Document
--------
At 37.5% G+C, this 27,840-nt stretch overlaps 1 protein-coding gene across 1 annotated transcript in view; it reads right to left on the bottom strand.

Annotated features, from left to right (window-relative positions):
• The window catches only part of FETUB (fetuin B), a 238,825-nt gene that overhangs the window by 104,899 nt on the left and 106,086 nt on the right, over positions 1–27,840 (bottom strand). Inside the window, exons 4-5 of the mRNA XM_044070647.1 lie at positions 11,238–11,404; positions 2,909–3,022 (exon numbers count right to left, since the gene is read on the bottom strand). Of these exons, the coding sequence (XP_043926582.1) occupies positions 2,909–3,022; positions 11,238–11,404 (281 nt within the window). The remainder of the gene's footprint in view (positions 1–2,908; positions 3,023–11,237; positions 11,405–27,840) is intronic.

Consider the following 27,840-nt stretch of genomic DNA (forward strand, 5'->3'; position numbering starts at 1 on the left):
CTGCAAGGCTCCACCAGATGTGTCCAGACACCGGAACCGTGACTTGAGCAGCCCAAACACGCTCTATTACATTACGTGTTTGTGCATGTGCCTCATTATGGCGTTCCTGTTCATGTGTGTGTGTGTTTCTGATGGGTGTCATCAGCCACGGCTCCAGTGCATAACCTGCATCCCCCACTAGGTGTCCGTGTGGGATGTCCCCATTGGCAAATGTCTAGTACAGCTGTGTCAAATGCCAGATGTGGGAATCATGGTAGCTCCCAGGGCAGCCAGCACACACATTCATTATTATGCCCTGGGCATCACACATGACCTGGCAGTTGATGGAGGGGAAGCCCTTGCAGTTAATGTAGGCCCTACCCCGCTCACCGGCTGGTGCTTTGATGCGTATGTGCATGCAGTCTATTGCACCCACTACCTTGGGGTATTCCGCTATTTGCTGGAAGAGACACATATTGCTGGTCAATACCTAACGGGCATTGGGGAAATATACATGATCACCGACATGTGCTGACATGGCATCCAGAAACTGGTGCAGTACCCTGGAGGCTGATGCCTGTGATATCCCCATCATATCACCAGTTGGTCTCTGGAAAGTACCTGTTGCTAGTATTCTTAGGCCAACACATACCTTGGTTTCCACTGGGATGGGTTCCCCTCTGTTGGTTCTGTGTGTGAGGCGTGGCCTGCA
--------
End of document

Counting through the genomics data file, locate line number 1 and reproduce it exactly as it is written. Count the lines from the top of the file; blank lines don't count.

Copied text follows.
At 37.5% G+C, this 27,840-nt stretch overlaps 1 protein-coding gene across 1 annotated transcript in view; it reads right to left on the bottom strand.